The garden continues to surprise us. Finding a flower on the ground beneath a tangle of shrubs led to a search and a great deal of thinning out of intermingled branches. This beautiful Hibiscus, covered in blooms was revealed in all its glory.
Grandson Joe passed his driving test, bought a car and brought granddaughter Cerys to see us for the weekend. We had a walk round Shrewsbury and were impressed with the Quarry Gardens by the River Severn.
My sister, Glen, came for a holiday and we visited the museum at Ironbridge. As a member of the Surrey Industrial Archaeological Society, she had been involved in rescuing a turbine which was given to the museum. It was disappointing to find that the staff knew nothing about it. We eventually found it, in pieces outside the building without any indication of what it is or how it came to be there.
We also took her to the 1st century Roman City of Viroconium. It began as a legionary fort but grew to be the fourth largest city in Roman Britain. The site is quiet now and it needs a great deal of imagination to visualise the noise, bustle and smells created by its 5000 inhabitants.
Blackbirds have been feasting on the amazing crop of Bramley windfalls, but there were plenty left for making puree. The freezer is now well-stocked in readiness for an assortment of pies and puddings. Local blackberries were abundant too and I made Bramble Syrup and added some to The Botanist to make Bramble Gin. I also made Bramble Syrup and Elderberry Rob, the former for topping ice cream, and the latter for adding to hot water as a cure for colds.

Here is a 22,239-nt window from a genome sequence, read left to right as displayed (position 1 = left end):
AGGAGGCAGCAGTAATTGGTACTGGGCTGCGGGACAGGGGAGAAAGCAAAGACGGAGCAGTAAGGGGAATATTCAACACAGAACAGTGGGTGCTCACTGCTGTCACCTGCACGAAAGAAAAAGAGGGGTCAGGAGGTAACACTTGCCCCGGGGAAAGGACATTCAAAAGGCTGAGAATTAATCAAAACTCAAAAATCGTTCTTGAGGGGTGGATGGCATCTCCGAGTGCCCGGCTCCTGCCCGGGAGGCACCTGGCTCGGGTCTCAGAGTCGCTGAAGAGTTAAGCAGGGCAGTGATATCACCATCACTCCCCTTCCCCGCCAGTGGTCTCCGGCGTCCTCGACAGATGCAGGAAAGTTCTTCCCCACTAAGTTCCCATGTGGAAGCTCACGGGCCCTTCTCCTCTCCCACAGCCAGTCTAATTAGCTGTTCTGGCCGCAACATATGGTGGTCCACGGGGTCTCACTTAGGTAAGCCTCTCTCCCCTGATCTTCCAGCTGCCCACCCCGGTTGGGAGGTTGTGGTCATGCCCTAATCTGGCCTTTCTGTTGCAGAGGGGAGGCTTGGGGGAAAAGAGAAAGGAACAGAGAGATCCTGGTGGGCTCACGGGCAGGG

The most exciting wildlife sighting came from a sparrowhawk. I saw it bring a woodpigeon to the ground adjacent to the road at the front of our house. It was so engrossed in plucking its kill that I got quite close for a series of photographs. We live at the end of a quiet cul-de-sac so I was able to watch it for several minutes before a car appeared and caused it to drag its prey into the bushes.
Despite the huge number of windfalls the Bramley is still laden with apples We are picking the ones we can reach and although we’ve stored enough to last for several months we’ve had plenty to give to neighbours.